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Federal Highway Administration Research and Technology
Coordinating, Developing, and Delivering Highway Transportation Innovations

This report is an archived publication and may contain dated technical, contact, and link information
Publication Number: FHWA-HRT-10-073
Date: November 2010

Roadway Geometry and Inventory Trade Study for IntelliDriveSM Applications Applications


This appendix summarizes stakeholder feedback from the Web meetings on roadway geometry and inventory information needs.


The following comments were received from stakeholders regarding the roadway geometry data elements:

  • Stakeholders generally agreed that information on basic roadway geometry and curvature are critical data elements in the short term.
  • Additional data elements include sight distance for passing and stopping and slope of the road for braking purposes.
  • One stakeholder observed that the data elements related to vertical alignment appeared to focus on curves only. Many urban areas have elevated roadways or multilevel bridges, and it would be necessary to distinguish between vehicles traveling on the elevated portion of the roadway and cars traveling underneath the road, where the GPS signal could potentially be blocked. It is important to capture this third dimension (i.e., the z measurement). Additional research is needed in this area.


The following comments were received from stakeholders regarding the roadway inventory data elements:

  • One stakeholder suggested that speed zone data should be provided at the lane level. For example, Canada has many locations where there might be variable lane speeds across a single segment of road.
  • Additional data elements include locations of the edge of travel lanes; locations of bicycle paths/lanes; guardrail information; overpass height restrictions; locations of runaway truck lanes, particularly in mountainous areas; restricted lane use for trucks and transit vehicles on freeways; and pavement condition data and pavement coefficient of friction, particularly during inclement weather conditions.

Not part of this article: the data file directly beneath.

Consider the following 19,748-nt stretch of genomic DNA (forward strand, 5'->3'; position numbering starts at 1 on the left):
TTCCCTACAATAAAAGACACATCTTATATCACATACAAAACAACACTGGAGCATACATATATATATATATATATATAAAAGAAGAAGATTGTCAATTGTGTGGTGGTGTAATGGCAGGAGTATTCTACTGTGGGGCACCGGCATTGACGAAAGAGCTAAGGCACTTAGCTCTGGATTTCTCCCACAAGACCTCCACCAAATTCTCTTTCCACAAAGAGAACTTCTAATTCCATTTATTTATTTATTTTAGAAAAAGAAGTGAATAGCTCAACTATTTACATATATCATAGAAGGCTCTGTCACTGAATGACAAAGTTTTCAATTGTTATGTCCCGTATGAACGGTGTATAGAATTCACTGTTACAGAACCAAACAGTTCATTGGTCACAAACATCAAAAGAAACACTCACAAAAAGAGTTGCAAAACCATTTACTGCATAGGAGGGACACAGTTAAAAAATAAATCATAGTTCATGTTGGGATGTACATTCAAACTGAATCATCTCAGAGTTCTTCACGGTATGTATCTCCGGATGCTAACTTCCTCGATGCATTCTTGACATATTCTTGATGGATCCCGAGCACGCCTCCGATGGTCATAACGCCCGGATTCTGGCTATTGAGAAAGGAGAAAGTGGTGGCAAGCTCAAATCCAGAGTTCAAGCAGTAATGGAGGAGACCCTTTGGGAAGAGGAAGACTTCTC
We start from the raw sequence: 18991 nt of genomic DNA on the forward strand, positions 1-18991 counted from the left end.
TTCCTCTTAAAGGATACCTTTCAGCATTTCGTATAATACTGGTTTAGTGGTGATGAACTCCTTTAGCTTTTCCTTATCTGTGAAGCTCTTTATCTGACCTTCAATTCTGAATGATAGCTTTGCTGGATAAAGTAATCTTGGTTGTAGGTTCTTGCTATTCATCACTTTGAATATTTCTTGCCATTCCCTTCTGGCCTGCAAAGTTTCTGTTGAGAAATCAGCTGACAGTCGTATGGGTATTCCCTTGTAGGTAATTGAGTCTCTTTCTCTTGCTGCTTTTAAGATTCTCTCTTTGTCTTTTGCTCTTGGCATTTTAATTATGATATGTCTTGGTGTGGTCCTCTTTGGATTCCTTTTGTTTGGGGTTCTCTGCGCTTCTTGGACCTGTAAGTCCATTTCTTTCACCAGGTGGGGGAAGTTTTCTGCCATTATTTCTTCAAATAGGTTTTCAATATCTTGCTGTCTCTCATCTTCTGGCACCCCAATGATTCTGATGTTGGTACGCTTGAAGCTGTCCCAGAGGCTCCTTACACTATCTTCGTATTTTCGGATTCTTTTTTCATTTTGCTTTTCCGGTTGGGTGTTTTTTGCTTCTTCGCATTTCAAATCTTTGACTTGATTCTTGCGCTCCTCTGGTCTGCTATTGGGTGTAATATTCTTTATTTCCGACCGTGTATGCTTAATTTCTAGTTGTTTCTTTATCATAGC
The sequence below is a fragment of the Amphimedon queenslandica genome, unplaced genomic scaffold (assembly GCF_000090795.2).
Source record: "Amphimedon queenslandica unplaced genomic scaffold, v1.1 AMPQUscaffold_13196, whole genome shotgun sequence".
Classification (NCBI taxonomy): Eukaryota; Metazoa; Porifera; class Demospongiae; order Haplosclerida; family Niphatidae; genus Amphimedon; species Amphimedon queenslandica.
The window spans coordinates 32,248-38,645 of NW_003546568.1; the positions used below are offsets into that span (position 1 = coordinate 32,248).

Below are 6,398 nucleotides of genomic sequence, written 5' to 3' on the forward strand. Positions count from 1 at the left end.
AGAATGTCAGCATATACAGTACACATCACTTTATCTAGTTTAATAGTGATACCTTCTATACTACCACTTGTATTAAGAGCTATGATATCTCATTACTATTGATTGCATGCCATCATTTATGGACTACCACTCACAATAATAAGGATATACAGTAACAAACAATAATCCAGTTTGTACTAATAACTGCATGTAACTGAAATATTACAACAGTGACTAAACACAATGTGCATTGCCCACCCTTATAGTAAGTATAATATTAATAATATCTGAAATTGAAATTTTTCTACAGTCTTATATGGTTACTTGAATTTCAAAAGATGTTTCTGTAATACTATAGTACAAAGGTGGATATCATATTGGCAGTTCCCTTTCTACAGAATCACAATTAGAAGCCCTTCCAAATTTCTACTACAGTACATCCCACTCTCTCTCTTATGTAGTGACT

• High-occupancy/toll (HOT) is listed as a lane use restriction type, but additional information is needed on whether a lane is tolled and the type of toll in place (e.g., variable, fixed, based on time of day, etc.).
  • For HOV lanes, the presence of lane barriers (e.g., continuous flow HOV lane or barrier separated) should be included as part of the lane geometry.
  • Data elements needed for transit applications should also be considered. Transit-related data include transit stop locations, hard shoulder running for buses, and type of transit stop (e.g., in-lane, pulloff lane, contraflow pullout stops for buses). Transit stop type is important because it impacts how a transit vehicle merges into traffic. Other transit data include queue jump and transit signal priority (TSP). These data are highly dynamic with respect to whether TSP is engaged, route schedule considerations, etc.
  • Stakeholders suggested that obtaining speed zone data would not be easy, as there is no one-stop data source that includes posted speed information. The same applies for reduced speeds in work zones, particularly when the work zone is in place for a year or more.


The following comments were received from stakeholders regarding intersection-related data elements: